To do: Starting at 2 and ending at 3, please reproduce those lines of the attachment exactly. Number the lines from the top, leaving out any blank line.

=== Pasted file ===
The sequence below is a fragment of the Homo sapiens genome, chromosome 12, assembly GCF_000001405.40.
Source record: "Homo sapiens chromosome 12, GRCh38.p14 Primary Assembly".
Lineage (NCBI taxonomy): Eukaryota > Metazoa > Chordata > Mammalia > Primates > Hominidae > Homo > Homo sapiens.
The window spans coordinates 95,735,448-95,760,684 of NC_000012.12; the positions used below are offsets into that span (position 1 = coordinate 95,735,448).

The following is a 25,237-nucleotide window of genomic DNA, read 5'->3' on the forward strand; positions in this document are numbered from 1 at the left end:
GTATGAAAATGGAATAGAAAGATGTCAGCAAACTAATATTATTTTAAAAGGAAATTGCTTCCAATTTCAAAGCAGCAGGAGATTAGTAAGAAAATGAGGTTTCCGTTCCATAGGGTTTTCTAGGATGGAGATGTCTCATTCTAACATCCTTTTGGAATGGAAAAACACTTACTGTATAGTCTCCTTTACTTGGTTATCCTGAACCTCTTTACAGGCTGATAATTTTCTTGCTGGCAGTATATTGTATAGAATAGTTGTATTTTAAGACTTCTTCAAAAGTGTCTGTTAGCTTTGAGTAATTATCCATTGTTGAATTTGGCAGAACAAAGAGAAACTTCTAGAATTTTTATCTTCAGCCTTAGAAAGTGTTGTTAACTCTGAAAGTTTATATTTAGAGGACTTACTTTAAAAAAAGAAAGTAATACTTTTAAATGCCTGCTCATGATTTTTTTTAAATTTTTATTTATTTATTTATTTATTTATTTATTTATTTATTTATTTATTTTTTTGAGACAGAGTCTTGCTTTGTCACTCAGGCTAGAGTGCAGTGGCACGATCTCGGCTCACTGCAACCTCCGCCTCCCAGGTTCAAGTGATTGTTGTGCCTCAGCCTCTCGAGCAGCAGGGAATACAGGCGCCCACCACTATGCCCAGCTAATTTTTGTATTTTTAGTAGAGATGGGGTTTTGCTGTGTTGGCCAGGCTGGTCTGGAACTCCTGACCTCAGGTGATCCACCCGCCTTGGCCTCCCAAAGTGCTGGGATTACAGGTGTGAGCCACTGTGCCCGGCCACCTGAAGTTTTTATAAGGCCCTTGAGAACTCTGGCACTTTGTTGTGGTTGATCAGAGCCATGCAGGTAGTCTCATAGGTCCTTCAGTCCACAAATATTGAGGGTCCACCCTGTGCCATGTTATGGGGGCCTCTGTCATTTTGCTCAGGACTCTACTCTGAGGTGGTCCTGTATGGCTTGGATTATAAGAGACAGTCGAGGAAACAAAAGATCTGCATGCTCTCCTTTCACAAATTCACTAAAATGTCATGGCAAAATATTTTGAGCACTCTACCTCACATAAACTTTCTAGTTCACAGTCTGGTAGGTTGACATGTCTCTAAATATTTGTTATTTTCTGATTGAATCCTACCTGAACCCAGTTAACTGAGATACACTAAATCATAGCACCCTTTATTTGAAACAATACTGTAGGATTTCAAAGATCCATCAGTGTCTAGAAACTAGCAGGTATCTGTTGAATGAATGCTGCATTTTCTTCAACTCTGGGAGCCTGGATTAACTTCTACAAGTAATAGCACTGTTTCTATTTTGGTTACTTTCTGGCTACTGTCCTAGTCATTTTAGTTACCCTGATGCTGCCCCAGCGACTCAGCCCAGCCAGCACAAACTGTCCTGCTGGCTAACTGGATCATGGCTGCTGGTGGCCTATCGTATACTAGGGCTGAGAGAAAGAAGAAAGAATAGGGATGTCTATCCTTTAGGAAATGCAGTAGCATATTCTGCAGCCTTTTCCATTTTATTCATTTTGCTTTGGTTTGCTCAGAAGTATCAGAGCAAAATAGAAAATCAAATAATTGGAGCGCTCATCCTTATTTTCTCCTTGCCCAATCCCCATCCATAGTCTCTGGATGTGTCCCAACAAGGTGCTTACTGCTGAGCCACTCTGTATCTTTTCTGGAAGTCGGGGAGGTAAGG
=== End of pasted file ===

Source record: "Homo sapiens chromosome 12, GRCh38.p14 Primary Assembly".
Lineage (NCBI taxonomy): Eukaryota > Metazoa > Chordata > Mammalia > Primates > Hominidae > Homo > Homo sapiens.